Community Child Care Council of Alameda County 40th Anniversary Celebration benefits Children & Family Programs

Posted by Newsroom On April - 24 - 2013 ADD COMMENTS


SAN FRANCISCO/OAKLAND BAY AREA: The Community Child Care Council (4C’s) of Alameda County is excited to announce that on Saturday, May 4, 2013, it will host a 40th Anniversary Gala to benefit children and family programs in Alameda County. The organization has selected Oakland’s delightfully picturesque Chabot Space & Science Center as the venue for the black-tie affair. The evening will include an exciting live auction and raffles, in addition to dinner and dancing.


Also, during the fundraising event, 4C’s will present awards to three (3) outstanding individuals and an organization in recognition of their exceptional commitment to children and families. The special honorees are Michael A. LeNoir, M.D., President-elect, National Medical Association; George Halvorson, President & CEO, Kaiser Permanente; Kristina Adams, President-elect, California Child Development Administrators Association; and the Golden State Warriors Community Foundation.







Renee Herzfeld
Exec. Director,
4C’s of Alameda County


Enlarge photo 13

Michael A. LeNoir, M.D.
Nat’l Medical Assoc.


George Halvorson
President & CEO,
Kaiser Permanente


Kristina Adams
CA Child Development Administrators Assoc.


4C’s Executive Director, Renee S. Herzfeld said, “This 40th anniversary fundraiser will provide resources, which will enable 4C’s to continuing building a health community thru providing child care referrals, education, nutrition services and qualified child care payment assistance.  Our goal for the future is to raise funds so that 4C’s can be innovative in creating and delivering exemplary family support programs that enrich our diverse community.”


Gala chair, attorney Shonda Mosby agrees,”4C’s is about fostering healthy and fit children, stronger families and empowered child care providers. We look forward to celebrating 40 years of service while recognizing the outstanding contributions of our amazing and most deserving honorees.”


Oakland Raiders team physician and surgeon, Dr. Warren J. Strudwick, will be the evening host and auctioneer.  Executive Chef Reign Free’s Red Door Catering Company will provide an amazing menu for guest dining.  The gala’s official wine sponsor, Mark Blanchard, owner/vintner of Blanchard Family Wines, said he is delighted to support 4C’s in its efforts to strengthen programs for families and children.  Blanchard Family Wines is a small boutique winery in Sonoma County and was founded by two brothers with a shared passion for artisan wines.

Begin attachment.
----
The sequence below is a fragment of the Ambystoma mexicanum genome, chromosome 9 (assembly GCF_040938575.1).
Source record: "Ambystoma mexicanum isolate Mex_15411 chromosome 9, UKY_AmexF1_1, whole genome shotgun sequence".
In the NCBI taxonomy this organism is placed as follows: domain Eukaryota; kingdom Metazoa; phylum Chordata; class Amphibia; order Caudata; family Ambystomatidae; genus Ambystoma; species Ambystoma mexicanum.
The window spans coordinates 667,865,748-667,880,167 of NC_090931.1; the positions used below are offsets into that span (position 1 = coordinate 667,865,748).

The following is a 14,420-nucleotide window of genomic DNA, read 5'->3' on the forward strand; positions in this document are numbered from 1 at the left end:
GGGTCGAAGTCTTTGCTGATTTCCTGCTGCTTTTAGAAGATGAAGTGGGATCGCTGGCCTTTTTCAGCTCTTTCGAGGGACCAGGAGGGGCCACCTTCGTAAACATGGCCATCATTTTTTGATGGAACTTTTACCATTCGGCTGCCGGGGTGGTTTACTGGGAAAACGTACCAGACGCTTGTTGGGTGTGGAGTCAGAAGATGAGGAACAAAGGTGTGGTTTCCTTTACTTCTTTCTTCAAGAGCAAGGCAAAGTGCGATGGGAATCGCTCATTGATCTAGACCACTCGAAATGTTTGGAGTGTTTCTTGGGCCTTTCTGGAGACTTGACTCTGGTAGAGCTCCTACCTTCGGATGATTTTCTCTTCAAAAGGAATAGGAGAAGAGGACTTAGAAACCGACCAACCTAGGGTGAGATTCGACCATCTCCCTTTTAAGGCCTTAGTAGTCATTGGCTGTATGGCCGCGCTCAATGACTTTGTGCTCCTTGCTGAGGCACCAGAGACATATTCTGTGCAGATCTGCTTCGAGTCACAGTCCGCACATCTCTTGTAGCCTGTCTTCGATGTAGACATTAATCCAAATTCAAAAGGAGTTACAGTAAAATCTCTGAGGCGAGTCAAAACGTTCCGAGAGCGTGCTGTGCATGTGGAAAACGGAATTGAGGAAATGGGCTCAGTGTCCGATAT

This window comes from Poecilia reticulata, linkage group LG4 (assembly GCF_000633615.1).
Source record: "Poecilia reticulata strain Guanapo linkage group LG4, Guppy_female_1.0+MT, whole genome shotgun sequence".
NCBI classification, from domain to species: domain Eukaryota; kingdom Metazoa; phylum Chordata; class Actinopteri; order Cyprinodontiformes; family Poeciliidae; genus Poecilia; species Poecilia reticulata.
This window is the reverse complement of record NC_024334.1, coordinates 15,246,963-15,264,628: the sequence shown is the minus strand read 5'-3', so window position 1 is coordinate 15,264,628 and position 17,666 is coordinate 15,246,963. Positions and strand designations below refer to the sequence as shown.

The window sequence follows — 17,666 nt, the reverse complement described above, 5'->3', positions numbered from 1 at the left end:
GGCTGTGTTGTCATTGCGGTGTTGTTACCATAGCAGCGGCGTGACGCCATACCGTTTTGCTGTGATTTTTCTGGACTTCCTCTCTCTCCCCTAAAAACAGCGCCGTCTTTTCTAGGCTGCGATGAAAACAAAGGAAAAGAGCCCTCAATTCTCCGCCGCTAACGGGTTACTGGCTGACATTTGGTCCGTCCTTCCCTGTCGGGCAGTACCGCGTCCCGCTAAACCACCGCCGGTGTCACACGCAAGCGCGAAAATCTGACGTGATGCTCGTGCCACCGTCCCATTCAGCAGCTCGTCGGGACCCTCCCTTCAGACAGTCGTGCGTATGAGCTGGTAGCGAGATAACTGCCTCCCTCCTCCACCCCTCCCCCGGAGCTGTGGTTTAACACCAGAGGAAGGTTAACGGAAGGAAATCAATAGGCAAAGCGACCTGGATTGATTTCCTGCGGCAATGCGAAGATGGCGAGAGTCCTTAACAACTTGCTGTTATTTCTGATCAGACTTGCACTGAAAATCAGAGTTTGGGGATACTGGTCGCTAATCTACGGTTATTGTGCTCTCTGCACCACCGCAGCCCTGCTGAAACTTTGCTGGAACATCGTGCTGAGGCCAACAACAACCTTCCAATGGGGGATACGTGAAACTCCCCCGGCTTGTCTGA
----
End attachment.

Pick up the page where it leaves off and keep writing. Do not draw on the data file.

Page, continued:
Among the amazing items to be auctioned will be a private dinner for 10 prepared in the home of the successful bidder, featuring culinary creations by Chef Raymond Nottie (corporate chef for Goggle, Facebook and PeopleSoft); paired with a delightful blending of wines from the Blanchard Family Winery. The winning bidder will also receive sport game tickets coupled with limousine service to and from the game.



Community Child Care Council (4C’s) of Alameda County


40th Anniversary Celebration & Benefit Gala


Saturday, May 4, 2013

5:30 p.m. VIP Reception & Photo Opts (Invitation Only)

6:00 p.m. Main Reception

7:00 p.m. Dining, Program and Award Presentations

8:30 p.m. Live Auction, Raffles and Dancing


Chabot Space & Science Center
1000 Skyline Boulevard, Oakland, CA 94619


$100/$150 per person; sponsorships available – $600 to $15,000
Program book advertisements – $150 to $600, subject to ad size
Order online or download/print/mail order form


About Community Child Care Council (4C’s) of Alameda County:

4C’s is a private, non-profit family resource agency providing services that benefit children, families, and the professional child care community in Alameda County, CA since 1972. It provides access to affordable, quality child care by connecting families and providers to a wide network of community partners, child focused resources, and financial assistance programs.


4C’s offers an extensive database of state licensed child care providers, payment assistance programs, child health and nutrition education, and a staff of specialists who speak multiple languages. The organization’s child care information and referral services are free to all parents, regardless of income.



The following participants are immediately available for pre-event interviews:

  Renee Herzfeld, Executive Director, Community Child Care Council

 – Shonda Mosby, Esq., 4C’s Immediate Past Board President

 – Michael A. LeNoir, M.D., President-elect, National Medical Association

   Kristina Adams, President-elect, California Child Development Administrators Association